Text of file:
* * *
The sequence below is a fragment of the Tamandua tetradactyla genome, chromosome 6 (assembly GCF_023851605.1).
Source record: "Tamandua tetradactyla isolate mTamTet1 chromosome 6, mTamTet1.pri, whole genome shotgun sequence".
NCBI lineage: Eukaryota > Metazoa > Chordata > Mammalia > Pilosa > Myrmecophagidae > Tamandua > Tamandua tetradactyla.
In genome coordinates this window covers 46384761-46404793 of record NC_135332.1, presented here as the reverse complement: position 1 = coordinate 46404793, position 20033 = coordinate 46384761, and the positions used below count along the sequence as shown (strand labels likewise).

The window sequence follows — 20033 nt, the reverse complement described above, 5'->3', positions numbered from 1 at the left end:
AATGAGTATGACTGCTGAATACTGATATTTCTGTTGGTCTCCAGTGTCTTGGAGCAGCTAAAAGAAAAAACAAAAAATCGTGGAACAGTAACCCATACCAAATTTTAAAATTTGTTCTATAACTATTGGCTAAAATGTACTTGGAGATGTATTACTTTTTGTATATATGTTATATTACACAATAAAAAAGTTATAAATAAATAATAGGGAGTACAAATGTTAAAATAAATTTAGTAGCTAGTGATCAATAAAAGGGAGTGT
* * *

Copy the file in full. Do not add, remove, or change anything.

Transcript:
The sequence below is a fragment of the Tamandua tetradactyla genome, chromosome 6 (assembly GCF_023851605.1).
Source record: "Tamandua tetradactyla isolate mTamTet1 chromosome 6, mTamTet1.pri, whole genome shotgun sequence".
NCBI lineage: Eukaryota > Metazoa > Chordata > Mammalia > Pilosa > Myrmecophagidae > Tamandua > Tamandua tetradactyla.
In genome coordinates this window covers 46384761-46404793 of record NC_135332.1, presented here as the reverse complement: position 1 = coordinate 46404793, position 20033 = coordinate 46384761, and the positions used below count along the sequence as shown (strand labels likewise).

The window sequence follows — 20033 nt, the reverse complement described above, 5'->3', positions numbered from 1 at the left end:
AATGAGTATGACTGCTGAATACTGATATTTCTGTTGGTCTCCAGTGTCTTGGAGCAGCTAAAAGAAAAAACAAAAAATCGTGGAACAGTAACCCATACCAAATTTTAAAATTTGTTCTATAACTATTGGCTAAAATGTACTTGGAGATGTATTACTTTTTGTATATATGTTATATTACACAATAAAAAAGTTATAAATAAATAATAGGGAGTACAAATGTTAAAATAAATTTAGTAGCTAGTGATCAATAAAAGGGAGTGT